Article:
Learn how Arvia products can help

Nyex Rosalox

Nyex Ellenox

Does Ozone Remove Benzene?

Ozone is a powerful oxidising agent, which achieves benzene removal when dissolved in water with hydrogen peroxide. The combination of ozone with hydrogen peroxide is known as an advanced oxidation process (AOP). This process can reduce organic contaminants like this one.

One of the main drawbacks with an ozone AOP is that it requires complex chemistry tailored to each specific contaminant. Read more here about technology comparison.

Although benzene removal from water can be accomplished using ozone, the dosing of hydrogen peroxide can inhibit later treatment steps and render this water unsuitable for reuse. Nyex treated water is safe to be reused as the process requires no chemical dosing. It is also a simple ‘plug and play’ solution, requiring no complex chemistry. It just needs a relatively small amount of electricity.

Does Reverse Osmosis Remove Benzene?

Benzene removal from water can also be achieved using reverse osmosis. This process uses pressure to force water through a partially permeable membrane to ‘filter’ out contaminants. Unfortunately, the contaminants are not destroyed using this technology, just filtered out.

The concentrated benzene that did not pass through the membrane is routed as a ‘reject’ stream. This reject often requires additional specialist treatment. It is often trucked off-site for incineration. This is very expensive and also damaging to the environment.

Alternatively, benzene removal using oxidation, such as the case with Arvia’s NyexTM system, mineralises the structure of the chemical and leaves no sludge or reject to manage.

Find out how our Nyex technology removes recalcitrant environmental pollutants like benzene.

Removing benzene compounds from wastewater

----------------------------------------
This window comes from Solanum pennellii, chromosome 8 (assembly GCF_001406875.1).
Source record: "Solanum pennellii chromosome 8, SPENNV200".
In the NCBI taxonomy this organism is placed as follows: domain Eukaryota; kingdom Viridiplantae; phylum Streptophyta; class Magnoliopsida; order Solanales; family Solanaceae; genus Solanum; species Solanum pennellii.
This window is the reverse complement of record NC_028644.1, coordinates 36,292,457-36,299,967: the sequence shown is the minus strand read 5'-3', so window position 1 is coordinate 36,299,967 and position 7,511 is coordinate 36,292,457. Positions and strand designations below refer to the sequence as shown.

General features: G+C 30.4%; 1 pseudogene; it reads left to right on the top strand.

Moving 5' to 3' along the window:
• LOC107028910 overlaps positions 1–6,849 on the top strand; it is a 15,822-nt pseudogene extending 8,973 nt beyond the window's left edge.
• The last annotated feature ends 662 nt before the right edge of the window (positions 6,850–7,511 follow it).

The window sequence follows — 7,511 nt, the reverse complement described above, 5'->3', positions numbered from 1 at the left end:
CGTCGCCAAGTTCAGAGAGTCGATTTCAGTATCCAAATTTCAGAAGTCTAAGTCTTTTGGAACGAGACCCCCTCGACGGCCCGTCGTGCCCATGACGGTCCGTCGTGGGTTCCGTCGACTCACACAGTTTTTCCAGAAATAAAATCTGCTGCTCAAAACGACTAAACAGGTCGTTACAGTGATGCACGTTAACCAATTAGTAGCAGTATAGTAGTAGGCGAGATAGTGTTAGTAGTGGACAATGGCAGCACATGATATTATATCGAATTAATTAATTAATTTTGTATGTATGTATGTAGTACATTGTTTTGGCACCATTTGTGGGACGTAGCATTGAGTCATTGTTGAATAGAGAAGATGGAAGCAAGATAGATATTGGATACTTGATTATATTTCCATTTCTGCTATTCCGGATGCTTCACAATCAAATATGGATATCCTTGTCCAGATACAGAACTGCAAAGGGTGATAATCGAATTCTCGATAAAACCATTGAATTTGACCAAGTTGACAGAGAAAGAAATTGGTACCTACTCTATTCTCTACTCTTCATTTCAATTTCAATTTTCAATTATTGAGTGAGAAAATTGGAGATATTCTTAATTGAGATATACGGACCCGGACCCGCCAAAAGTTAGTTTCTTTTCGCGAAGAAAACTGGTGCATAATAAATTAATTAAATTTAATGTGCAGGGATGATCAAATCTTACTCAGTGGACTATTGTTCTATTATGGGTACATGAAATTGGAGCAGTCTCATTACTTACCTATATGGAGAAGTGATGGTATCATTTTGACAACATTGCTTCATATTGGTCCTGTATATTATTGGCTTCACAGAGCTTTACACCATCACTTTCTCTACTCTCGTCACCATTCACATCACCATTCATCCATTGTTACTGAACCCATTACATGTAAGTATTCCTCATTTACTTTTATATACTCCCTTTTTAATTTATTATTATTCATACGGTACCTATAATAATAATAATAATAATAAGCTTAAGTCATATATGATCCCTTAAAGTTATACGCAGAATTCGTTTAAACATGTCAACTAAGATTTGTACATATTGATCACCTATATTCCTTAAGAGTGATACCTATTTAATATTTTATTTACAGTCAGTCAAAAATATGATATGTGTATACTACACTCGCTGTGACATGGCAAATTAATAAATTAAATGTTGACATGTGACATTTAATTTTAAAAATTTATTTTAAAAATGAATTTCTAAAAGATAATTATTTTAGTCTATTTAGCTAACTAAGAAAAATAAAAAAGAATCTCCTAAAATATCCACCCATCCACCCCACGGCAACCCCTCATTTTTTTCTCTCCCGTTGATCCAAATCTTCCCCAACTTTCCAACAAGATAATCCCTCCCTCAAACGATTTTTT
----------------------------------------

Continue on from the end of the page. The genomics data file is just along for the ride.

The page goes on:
Other compounds associated with C6H6 include toluene, ethylbenzene and xylene. Together, these solvents are referred to as BTEX and all have shown effective removal of over 91% using NyexTM treatment.

Benzene derivatives are made by adapting the benzene rings to form chemicals like phenol, aniline, cumene, chlorobenzene and methylbenzene. A hydrogenation technique can be used on benzene to form cyclohexane which involves saturating the benzene compound with hydrogens. Three xylene molecules: orthoxylene (o xylene), metaxylene (m xylene) and paraxylene (p xylene) can also be created and involve different adjustments to the benzene ring.

Benzene water contamination is commonplace and is leading to stricter requirements for benzene removal. This chemical is part of the group of compounds known as the volatile organic compounds (VOC). VOCs must be removed from water to comply with local regulations. This is because some are known to cause adverse effects to human health.

What happens to benzene in water?

Common questions about benzene in water include:

  • What does benzene do in water?
  • Does benzene react with water?
  • How soluble is benzene in water?

It dissolves only slightly in water and often rises to the top, therefore, benzene in water is considered to be insoluble

What is a safe level of benzene?

Major sources of benzene in water are petrochemical, agrochemical and pharmaceutical manufacturers. Safe levels of benzene contamination differ per country. Some examples are: The standard in the UK under the Drinking Water Inspectorate is 1 µg/L C6H6. In the USA, the federal government and Environmental Protection Agency has established the maximum permissible level in drinking water as 5 µg/L C6H6. The annual standard in India is also 5 µg/L C6H6. In China, the national safety standard is 10 µg/L C6H6.

Is Benzene a Contaminant?

This compound is classed as a VOC which is a Volatile Organic Compound. This carbon-based compound is found in a wide variety of industrial and domestic products. Benzene water contamination occurs from both the home and from manufacturing facilities that use solvents. Levels are particularly high from the petrochemical industry. Benzene poisoning occurs when people experience high benzene exposure, such as frequently spilling petrol on skin.

What Household Products Contain Benzene?

Benzene uses are vast and include household items like paint, glue, detergents and fuel. Benzene contamination and poisoning involves repeated or high exposure to this chemical. Related chemicals include toluene, ethylbenzene and xylene. Toluene uses also include the formation of paints and glues, but also nail varnish remover. Ethylbenzene is found in inks and insecticides and xylene uses are mainly for cleaning